Invisibility cloaks are the stuff of movies, right? Something Harry Potter uses to fight the evils of the world, and space aliens use to gain a one up on use humans. As is often the case, however, the fantasies of fiction are now becoming realities. Researchers at the Lawrence Berkeley National Laboratory have now succeeded in creating a tiny, ultra-thin invisibility cloak, and recently published their results, marking a huge breakthrough.
Invisibility cloaks are being heavily pursued by the military. Already, militaries spend huge sums of money on camouflage and stealth technologies. Real-world, working invisibility cloaks could potentially exceed these applications. Any military will full invisibility would be able to gain a huge leg up on their enemies. Recent developments suggest that such a thing might actually be possible.
Before you get too excited and start planning out new escapades with your newfound invisibility you should know that the cloak only works on extremely tiny objects. Constructed of magnesium fluoride that is topped by tiny, brick-shaped gold antennas, scientists were able to cloak an object about 36 microns in width. That’s about a thousandth of an inch. Still, the cloak itself marks a major breakthrough, and more breakthroughs in the near future could result in a lifesize invisibility cloak.
The breakthrough marks the first time that a 3-D object has been successfully cloaked from visible light. Most currently used cloaking technologies focus on sonar and radar, rather than visible light. With visible light, camouflage is the most commonly turned to solution.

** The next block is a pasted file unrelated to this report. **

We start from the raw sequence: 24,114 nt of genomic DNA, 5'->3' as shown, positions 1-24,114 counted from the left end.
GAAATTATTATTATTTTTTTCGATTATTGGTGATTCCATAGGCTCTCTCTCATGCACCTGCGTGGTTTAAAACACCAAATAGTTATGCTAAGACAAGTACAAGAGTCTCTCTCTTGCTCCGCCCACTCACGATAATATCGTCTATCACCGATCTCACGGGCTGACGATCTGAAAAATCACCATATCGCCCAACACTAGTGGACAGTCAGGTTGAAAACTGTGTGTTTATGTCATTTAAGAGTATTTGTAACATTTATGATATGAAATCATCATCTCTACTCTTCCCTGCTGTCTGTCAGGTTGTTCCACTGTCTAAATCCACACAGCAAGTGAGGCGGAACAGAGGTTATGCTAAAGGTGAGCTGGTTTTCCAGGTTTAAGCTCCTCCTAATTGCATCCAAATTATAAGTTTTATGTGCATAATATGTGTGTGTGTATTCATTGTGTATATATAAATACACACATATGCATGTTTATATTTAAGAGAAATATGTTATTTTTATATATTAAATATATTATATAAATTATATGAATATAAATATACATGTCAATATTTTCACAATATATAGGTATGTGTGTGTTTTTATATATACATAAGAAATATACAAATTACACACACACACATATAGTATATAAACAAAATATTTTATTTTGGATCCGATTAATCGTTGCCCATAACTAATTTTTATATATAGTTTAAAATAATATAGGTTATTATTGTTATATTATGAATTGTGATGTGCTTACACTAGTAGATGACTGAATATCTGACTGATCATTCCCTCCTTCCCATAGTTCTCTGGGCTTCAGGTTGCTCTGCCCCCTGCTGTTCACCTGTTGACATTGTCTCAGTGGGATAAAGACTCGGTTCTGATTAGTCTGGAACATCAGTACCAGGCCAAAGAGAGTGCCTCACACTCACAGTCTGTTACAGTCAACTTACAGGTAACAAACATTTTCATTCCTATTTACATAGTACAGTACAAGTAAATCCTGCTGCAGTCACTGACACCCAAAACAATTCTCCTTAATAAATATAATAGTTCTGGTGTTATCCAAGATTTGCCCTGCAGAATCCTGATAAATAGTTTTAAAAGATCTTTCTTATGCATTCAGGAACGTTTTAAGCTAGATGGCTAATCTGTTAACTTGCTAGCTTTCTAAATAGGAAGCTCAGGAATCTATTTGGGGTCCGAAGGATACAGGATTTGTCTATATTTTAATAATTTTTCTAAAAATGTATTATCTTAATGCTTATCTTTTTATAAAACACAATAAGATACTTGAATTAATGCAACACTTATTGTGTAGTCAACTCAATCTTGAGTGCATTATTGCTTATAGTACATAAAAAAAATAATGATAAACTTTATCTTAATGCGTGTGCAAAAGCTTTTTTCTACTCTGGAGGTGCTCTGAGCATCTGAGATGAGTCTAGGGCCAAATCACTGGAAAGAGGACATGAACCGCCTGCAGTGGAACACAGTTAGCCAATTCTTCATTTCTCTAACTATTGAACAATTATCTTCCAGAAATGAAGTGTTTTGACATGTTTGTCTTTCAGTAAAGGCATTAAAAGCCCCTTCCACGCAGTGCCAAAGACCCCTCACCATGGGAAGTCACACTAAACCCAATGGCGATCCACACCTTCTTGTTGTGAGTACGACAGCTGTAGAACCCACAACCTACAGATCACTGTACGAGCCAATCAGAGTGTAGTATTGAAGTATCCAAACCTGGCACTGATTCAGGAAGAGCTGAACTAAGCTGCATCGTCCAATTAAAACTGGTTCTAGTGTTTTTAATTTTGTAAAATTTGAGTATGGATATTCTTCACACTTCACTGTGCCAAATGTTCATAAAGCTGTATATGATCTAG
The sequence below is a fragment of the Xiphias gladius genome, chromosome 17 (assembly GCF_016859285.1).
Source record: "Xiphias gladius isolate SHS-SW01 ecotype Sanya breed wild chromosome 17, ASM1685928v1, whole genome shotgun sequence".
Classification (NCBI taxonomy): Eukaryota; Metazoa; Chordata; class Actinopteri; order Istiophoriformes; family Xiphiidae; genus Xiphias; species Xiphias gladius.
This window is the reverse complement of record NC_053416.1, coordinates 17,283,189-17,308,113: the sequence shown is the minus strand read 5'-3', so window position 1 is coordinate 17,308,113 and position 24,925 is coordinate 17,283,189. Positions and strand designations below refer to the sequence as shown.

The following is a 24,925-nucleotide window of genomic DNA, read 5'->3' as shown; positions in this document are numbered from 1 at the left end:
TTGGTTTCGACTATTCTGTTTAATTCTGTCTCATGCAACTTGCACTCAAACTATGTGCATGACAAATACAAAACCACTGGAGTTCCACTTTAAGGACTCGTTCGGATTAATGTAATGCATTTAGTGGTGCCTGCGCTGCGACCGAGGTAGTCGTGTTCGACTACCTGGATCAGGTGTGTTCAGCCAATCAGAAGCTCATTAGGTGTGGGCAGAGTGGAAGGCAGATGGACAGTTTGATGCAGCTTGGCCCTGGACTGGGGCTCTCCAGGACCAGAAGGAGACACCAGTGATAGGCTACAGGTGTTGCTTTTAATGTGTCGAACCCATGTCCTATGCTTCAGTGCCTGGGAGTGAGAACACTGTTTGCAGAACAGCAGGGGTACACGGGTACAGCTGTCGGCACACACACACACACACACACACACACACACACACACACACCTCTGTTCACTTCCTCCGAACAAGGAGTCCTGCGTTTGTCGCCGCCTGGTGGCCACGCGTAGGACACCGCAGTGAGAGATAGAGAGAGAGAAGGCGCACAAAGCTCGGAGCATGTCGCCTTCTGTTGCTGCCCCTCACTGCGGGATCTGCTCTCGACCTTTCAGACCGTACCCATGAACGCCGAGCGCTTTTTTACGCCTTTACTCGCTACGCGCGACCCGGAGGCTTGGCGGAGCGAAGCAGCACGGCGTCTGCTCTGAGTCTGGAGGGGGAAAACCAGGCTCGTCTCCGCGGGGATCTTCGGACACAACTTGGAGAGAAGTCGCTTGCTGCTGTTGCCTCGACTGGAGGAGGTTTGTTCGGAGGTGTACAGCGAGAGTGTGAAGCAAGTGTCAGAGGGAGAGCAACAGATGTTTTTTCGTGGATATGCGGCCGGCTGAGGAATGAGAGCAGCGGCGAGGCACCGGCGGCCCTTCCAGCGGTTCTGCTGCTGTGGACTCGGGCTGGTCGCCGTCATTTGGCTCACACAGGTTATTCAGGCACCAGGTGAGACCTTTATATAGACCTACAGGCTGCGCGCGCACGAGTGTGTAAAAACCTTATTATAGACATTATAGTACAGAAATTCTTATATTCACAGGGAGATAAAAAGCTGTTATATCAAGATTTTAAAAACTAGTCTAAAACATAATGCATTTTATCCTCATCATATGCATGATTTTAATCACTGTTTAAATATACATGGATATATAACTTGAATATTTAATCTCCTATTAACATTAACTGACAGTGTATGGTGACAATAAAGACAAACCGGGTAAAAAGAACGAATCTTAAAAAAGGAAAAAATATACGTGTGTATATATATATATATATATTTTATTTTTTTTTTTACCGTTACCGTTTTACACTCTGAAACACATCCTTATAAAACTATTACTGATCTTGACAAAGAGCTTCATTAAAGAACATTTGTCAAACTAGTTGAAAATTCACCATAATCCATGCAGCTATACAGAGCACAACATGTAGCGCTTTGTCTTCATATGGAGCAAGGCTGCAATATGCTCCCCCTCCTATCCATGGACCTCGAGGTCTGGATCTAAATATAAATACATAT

The cloak was able to reflect light back almost perfectly, rendering the tiny object nearly invisible. Getting light to reflect perfectly (or in this case near perfectly back) has long proven to be all but impossible. Even with the best mirrors, some light will be erratically bounced back. This allows our eyes and other sensors to detect objects.
Which wavelengths are reflected back and which wavelengths are absorbed go a long way in determining what colors and images we see. With the invisibility cloak, light is reflected back almost perfectly, render the object, including its edges, invisible.
The tiny gold antennas of the cloak can also be adjusted to make essentially any desired pattern. The antennas allow for the minute, near perfect control of how light reflects, which means that it may be possible to control what people see.
For now, the cloak remains in the development stage, but the breakthrough could lead to important developments further on down the road. Given the actual real world applications of such devices, and their potential in military use, funding likely won’t be hard to come buy. Regardless, an actual, functioning invisibility cloak appears to be years away, if it’s possible at all.